evidence for that; as long as I'm right, it's OK in this respect.

> Now, you still aren't, but at least what sits between you and the
> entropy source is a lot more clear, and a lot better analyzed

I don't know; it sounds a lot less clear to me.

I'd still rather fix it right.  If you go ahead with inflicting a PRNG
on /dev/random, it really really needs to be prominently marked as
being a PRNG even for the stronger device, since that's a nontrivial
regression over previous versions (which may not have been perfect, but
did return at least _some_ real randomness in the bits it produced, the
exact amount depending on how good the mixing was and how good the
input estimates were).

> The bottom line: pseudorandomness is the best you're going to get.

With your design, perhaps.  But you actually outlined a design that
does not suffer from those problems; why not do that instead?

> It might as well be done in the safest way possible,

That's fine, for /dev/urandom.  If you want to hook what you've
outlined, or something like it, up to /dev/urandom, that's fine.

For /dev/random, I consider it a bug.  That the old system was
partially broken (to an extent nobody really knows) does not excuse
replacing it with something even more broken.

> I have been trying to follow the Yarrow/Fortuna design paradigm of
> rekeying the stream generator from the entropy pool at each
> "request".  [And asking, what's a "request"?]

> However, when applications use /dev/random, we could consider a
> "request" to be a single read from the device.  This also has the
> appealing property that it aligns with how the underlying generator
> (CTR_DRBG) counts "requests".  That way, in practice, each read from
> /dev/random would get a fresh AES key -- and most application reads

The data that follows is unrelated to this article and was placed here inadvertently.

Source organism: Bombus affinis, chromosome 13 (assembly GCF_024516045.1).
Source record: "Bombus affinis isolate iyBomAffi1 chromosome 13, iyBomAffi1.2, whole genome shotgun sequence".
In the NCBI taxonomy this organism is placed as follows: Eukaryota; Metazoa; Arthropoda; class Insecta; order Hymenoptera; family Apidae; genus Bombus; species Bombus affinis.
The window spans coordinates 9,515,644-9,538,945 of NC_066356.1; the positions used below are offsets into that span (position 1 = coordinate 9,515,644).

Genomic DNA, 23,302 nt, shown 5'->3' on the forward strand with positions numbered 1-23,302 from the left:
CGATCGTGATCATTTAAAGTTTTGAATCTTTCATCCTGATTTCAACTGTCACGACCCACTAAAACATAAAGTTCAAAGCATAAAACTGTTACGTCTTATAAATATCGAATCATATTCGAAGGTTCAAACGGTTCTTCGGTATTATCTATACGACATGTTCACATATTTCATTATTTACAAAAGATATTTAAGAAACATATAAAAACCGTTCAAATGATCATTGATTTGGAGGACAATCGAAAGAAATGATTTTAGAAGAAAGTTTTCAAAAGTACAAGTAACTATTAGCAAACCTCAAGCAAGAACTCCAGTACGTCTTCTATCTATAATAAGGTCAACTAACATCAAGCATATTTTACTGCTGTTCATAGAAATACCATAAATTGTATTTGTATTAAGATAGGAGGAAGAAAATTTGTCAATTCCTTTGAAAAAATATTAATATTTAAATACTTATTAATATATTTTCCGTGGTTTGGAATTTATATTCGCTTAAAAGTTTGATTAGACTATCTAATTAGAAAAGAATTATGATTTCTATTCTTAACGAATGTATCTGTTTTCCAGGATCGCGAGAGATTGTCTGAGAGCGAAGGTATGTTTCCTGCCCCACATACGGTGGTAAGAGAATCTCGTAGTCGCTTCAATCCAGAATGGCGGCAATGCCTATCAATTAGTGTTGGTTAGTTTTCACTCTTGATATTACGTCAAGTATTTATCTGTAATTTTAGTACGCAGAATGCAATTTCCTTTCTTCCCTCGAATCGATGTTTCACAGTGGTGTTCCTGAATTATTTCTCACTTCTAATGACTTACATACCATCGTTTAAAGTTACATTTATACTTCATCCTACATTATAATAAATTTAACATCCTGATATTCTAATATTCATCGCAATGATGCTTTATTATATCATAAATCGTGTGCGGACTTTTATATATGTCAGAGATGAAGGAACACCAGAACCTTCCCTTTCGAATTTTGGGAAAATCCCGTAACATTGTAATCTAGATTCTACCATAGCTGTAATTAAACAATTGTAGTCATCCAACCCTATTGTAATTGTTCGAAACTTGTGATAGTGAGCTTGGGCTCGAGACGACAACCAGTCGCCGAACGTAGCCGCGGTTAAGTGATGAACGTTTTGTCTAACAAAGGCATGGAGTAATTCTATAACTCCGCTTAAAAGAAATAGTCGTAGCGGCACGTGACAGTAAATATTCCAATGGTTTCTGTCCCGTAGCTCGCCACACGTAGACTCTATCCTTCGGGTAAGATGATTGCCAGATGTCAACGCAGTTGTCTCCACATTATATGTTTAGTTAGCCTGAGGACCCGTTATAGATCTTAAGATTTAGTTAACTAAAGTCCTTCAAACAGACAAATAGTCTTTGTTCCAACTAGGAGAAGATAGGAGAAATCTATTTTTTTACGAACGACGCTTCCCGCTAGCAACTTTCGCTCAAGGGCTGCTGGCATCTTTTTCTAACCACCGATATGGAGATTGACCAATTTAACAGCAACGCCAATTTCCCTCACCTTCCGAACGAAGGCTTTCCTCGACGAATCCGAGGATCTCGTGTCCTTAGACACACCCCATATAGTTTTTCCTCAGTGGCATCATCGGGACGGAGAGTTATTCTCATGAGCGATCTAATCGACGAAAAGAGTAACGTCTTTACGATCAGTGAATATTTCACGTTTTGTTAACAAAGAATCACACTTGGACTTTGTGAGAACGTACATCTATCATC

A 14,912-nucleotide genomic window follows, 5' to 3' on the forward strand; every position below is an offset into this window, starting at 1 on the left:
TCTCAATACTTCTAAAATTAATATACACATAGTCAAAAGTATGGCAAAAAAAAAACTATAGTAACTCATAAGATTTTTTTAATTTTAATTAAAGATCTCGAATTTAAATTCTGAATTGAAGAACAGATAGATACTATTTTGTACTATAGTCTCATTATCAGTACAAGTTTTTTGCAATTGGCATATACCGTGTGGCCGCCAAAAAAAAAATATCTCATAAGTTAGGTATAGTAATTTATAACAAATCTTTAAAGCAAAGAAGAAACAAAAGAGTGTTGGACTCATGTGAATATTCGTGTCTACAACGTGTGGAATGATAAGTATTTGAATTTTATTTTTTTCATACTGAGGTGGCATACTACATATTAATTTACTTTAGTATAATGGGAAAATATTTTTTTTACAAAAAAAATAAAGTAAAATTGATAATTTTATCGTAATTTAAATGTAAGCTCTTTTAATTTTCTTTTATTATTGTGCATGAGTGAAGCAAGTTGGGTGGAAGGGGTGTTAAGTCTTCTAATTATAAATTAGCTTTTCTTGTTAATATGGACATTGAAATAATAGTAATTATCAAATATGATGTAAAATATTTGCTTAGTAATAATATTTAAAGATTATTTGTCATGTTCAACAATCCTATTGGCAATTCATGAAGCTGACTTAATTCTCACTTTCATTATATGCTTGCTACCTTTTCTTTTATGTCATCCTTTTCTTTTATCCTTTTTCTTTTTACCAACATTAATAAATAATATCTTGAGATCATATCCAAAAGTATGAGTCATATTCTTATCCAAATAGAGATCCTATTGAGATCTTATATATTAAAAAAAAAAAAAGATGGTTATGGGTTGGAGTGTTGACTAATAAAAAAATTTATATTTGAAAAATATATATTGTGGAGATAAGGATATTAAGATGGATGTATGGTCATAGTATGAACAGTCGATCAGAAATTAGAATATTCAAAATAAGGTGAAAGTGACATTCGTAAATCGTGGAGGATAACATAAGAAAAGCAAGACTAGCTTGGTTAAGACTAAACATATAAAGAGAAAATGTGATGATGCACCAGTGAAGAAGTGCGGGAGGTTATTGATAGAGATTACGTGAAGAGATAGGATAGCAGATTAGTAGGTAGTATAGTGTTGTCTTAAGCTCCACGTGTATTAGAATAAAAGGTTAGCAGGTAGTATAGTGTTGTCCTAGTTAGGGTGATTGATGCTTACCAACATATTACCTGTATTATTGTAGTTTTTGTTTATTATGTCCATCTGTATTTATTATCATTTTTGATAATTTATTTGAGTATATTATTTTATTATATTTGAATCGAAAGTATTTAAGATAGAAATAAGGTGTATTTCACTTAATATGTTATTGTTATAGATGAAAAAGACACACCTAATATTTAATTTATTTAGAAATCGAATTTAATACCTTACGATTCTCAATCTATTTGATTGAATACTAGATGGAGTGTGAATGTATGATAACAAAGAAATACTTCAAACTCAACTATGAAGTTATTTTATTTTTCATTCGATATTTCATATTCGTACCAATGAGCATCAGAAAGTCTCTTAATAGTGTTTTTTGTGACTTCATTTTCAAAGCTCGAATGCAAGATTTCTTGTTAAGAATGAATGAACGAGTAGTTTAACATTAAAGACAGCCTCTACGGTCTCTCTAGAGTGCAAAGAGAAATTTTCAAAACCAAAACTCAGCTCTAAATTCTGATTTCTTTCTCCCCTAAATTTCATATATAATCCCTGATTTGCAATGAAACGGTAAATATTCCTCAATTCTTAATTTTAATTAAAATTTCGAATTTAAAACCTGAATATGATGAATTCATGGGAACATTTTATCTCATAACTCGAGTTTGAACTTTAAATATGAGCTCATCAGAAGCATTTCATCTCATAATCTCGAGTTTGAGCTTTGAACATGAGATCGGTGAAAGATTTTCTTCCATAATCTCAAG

> from /dev/random, which may block, are very small.

Combined with a strong entropy pool such as you outlined, one that
accumulates whitened data into blocks and, once accumulated, returns it
without stirring, that looks fine to me, but it's excessively
complicated; why burn a whole AES key's worth of bits from the pool
when someone reads 16 bits from /dev/random?  I'd prefer to just return
data from the underlying pool directly (and, of course, discard it
permanently, like any data drawn from the underlying pool).

> I think that, in practice, that is about as close to meeting the
> expectations of the application authors as possible.

As an application author, I'm not sure.  From a point of view of making
the device fit the use, I would like to see

(1) Strong bits suitable for direct use as things like crypto keys.
Using a PRNG here, even a really good one, is a major fail.  The only
time it's acceptable is when the data drawn is no larger than the PRNG
key, and then you might as well return the bits directly.

(2) Bits that are unpredictable in practice but need not be good enough
for strong crypto uses.  For example, I've done a long-running
simulations for which I basically clone random(3) and then,
occasionally, mutate its state with a byte from /dev/urandom, to
disrupt any possible patterns that could be interacting with the
simulation.  (I don't use random(3) directly because its state isn't
documented enough for me to be able to do the "mutate it a little"
operation without going under the hood.)  Another application is to
seed userland PNRGs - random(time(0)), loosely - but without things
like getting the same seed whenever two instances are started during
the same second.

I think /dev/random should be (1) and /dev/urandom should be (2).